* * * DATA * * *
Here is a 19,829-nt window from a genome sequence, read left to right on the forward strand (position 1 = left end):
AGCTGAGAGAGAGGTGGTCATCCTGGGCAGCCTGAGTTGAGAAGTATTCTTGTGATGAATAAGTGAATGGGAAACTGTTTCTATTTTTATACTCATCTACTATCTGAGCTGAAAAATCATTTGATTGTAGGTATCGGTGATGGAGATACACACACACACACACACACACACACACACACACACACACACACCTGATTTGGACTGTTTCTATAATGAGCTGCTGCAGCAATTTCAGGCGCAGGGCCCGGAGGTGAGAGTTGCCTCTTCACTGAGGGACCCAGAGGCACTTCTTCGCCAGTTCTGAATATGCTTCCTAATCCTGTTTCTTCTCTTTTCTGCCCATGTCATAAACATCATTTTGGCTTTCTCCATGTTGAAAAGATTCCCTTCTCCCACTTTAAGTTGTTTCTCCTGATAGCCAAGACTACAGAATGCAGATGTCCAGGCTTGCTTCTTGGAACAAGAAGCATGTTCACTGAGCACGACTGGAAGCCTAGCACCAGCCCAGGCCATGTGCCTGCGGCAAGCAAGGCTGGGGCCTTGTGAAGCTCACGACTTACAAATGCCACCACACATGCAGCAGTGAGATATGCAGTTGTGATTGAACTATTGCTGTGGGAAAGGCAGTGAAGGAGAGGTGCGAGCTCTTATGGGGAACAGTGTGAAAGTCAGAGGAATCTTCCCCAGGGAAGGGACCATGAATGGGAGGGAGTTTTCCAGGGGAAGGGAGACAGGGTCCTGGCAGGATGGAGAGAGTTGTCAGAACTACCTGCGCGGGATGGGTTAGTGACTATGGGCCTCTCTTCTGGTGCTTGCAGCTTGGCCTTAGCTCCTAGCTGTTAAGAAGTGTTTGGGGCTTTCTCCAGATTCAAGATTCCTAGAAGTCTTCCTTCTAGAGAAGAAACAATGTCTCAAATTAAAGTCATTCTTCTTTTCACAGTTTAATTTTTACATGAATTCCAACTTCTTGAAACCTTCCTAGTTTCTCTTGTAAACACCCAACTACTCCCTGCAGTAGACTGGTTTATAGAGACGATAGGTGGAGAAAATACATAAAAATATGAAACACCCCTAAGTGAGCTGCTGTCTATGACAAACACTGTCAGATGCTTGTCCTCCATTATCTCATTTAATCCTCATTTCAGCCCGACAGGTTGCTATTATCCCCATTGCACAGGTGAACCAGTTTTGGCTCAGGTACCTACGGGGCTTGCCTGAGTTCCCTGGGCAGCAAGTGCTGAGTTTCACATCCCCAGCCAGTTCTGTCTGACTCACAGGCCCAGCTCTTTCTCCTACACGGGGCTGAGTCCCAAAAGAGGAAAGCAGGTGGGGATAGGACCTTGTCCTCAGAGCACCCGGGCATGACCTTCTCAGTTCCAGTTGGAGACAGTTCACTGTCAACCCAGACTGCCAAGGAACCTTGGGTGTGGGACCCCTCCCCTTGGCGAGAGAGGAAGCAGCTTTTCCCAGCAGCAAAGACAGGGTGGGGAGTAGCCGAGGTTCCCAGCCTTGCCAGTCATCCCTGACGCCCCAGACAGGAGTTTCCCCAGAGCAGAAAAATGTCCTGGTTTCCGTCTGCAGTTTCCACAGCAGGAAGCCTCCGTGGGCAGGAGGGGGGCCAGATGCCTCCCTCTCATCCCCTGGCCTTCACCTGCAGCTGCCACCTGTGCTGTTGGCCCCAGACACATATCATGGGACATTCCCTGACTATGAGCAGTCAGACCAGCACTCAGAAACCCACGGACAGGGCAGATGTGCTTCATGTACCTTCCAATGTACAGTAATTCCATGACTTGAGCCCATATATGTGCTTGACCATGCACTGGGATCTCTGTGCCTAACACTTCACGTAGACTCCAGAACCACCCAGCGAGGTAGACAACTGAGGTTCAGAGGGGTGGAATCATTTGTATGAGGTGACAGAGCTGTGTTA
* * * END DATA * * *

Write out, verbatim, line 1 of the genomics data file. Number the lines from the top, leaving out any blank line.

Here is a 19,829-nt window from a genome sequence, read left to right on the forward strand (position 1 = left end):